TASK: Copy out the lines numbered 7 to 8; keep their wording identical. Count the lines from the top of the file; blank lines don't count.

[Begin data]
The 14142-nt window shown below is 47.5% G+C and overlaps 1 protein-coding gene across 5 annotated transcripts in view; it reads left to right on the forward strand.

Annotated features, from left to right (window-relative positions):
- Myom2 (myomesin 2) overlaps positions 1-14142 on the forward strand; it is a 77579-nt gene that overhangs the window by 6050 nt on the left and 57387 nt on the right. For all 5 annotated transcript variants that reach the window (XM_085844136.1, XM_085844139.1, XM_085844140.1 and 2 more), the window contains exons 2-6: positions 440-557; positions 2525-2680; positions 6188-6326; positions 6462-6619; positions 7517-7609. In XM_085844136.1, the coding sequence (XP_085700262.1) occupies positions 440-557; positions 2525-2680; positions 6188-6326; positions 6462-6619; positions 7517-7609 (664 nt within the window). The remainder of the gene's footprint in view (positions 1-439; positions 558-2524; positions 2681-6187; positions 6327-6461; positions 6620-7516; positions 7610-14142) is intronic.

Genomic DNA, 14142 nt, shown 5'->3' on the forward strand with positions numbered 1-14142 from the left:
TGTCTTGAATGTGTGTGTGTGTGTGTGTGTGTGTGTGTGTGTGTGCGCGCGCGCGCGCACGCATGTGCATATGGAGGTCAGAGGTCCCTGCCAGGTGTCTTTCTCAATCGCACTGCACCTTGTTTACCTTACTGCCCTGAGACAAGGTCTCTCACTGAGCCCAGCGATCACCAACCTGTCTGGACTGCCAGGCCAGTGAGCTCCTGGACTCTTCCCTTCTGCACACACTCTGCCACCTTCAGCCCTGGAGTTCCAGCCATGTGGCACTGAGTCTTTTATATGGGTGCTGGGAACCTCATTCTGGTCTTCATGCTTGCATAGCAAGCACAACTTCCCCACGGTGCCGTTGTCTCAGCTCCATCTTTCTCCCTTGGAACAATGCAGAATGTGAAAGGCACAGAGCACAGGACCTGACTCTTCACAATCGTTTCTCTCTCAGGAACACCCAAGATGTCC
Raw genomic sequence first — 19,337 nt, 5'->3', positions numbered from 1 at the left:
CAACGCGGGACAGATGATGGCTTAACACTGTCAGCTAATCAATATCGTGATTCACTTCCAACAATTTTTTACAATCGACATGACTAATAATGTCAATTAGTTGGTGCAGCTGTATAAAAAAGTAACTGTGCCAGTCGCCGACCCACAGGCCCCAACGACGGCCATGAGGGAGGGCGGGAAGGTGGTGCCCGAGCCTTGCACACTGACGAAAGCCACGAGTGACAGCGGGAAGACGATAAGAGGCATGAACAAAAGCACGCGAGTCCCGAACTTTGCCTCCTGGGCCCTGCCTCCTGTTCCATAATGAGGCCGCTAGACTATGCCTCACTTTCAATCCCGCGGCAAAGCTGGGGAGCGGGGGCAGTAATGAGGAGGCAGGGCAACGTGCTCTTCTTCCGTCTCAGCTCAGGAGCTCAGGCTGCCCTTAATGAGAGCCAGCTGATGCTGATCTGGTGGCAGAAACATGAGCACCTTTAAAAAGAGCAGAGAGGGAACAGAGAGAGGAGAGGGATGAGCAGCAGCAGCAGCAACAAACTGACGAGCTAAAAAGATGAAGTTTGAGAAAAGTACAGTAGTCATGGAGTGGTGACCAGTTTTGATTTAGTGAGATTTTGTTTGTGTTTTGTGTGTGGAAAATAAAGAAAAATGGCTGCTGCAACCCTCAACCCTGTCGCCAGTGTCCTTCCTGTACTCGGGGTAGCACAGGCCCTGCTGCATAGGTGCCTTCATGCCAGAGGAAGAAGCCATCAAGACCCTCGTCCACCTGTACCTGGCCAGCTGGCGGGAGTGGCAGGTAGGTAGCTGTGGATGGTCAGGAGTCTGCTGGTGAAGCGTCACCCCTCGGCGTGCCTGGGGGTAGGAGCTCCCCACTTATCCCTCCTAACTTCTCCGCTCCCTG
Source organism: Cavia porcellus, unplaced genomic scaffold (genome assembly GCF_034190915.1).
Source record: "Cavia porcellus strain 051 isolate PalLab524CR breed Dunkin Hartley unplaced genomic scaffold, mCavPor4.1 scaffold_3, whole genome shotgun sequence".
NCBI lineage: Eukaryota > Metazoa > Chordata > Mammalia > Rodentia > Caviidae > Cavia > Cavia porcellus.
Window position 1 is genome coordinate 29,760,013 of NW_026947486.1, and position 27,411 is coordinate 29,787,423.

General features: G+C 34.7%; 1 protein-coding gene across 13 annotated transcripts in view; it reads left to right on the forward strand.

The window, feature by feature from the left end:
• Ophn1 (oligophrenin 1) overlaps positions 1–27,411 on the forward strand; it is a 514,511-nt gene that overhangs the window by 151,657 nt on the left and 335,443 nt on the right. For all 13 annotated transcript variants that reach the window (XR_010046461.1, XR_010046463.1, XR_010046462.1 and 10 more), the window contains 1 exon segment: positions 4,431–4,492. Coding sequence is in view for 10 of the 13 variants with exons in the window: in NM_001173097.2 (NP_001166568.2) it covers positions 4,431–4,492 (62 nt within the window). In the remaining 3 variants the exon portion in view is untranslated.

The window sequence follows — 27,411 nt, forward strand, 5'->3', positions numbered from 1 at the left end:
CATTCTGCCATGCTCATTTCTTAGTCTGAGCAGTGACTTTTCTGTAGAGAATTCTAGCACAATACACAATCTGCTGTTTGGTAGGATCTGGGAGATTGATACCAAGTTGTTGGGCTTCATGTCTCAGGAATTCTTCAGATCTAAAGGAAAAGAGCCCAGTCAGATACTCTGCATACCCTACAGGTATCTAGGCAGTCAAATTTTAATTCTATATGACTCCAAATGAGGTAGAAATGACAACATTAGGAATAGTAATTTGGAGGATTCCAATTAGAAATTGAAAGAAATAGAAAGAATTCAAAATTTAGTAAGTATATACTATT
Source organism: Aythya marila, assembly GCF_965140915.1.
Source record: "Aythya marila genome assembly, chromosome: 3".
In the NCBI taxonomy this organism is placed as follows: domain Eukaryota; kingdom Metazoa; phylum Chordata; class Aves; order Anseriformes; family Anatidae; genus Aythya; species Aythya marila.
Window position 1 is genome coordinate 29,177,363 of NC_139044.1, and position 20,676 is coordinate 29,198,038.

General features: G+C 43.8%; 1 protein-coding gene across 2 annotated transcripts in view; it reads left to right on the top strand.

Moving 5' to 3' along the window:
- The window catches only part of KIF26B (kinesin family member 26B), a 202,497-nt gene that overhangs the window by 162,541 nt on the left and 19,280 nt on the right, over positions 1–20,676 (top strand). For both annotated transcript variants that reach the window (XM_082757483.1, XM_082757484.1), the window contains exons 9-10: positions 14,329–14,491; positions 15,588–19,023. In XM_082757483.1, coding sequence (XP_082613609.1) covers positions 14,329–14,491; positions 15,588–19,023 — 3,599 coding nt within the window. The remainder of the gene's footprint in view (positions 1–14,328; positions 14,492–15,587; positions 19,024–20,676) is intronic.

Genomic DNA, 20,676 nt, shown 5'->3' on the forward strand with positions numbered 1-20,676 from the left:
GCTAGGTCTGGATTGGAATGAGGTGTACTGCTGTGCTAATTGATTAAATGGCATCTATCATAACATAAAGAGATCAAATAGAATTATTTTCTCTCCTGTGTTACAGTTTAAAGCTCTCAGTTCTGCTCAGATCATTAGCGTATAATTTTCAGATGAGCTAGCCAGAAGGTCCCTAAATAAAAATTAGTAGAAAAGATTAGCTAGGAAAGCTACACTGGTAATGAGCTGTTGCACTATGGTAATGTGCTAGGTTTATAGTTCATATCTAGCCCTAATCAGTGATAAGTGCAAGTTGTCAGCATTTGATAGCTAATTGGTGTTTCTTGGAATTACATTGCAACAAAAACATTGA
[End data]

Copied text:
CAACGCGGGACAGATGATGGCTTAACACTGTCAGCTAATCAATATCGTGATTCACTTCCAACAATTTTTTACAATCGACATGACTAATAATGTCAATTAGTTGGTGCAGCTGTATAAAAAAGTAACTGTGCCAGTCGCCGACCCACAGGCCCCAACGACGGCCATGAGGGAGGGCGGGAAGGTGGTGCCCGAGCCTTGCACACTGACGAAAGCCACGAGTGACAGCGGGAAGACGATAAGAGGCATGAACAAAAGCACGCGAGTCCCGAACTTTGCCTCCTGGGCCCTGCCTCCTGTTCCATAATGAGGCCGCTAGACTATGCCTCACTTTCAATCCCGCGGCAAAGCTGGGGAGCGGGGGCAGTAATGAGGAGGCAGGGCAACGTGCTCTTCTTCCGTCTCAGCTCAGGAGCTCAGGCTGCCCTTAATGAGAGCCAGCTGATGCTGATCTGGTGGCAGAAACATGAGCACCTTTAAAAAGAGCAGAGAGGGAACAGAGAGAGGAGAGGGATGAGCAGCAGCAGCAGCAACAAACTGACGAGCTAAAAAGATGAAGTTTGAGAAAAGTACAGTAGTCATGGAGTGGTGACCAGTTTTGATTTAGTGAGATTTTGTTTGTGTTTTGTGTGTGGAAAATAAAGAAAAATGGCTGCTGCAACCCTCAACCCTGTCGCCAGTGTCCTTCCTGTACTCGGGGTAGCACAGGCCCTGCTGCATAGGTGCCTTCATGCCAGAGGAAGAAGCCATCAAGACCCTCGTCCACCTGTACCTGGCCAGCTGGCGGGAGTGGCAGGTAGGTAGCTGTGGATGGTCAGGAGTCTGCTGGTGAAGCGTCACCCCTCGGCGTGCCTGGGGGTAGGAGCTCCCCACTTATCCCTCCTAACTTCTCCGCTCCCTG
Source organism: Cavia porcellus, unplaced genomic scaffold (genome assembly GCF_034190915.1).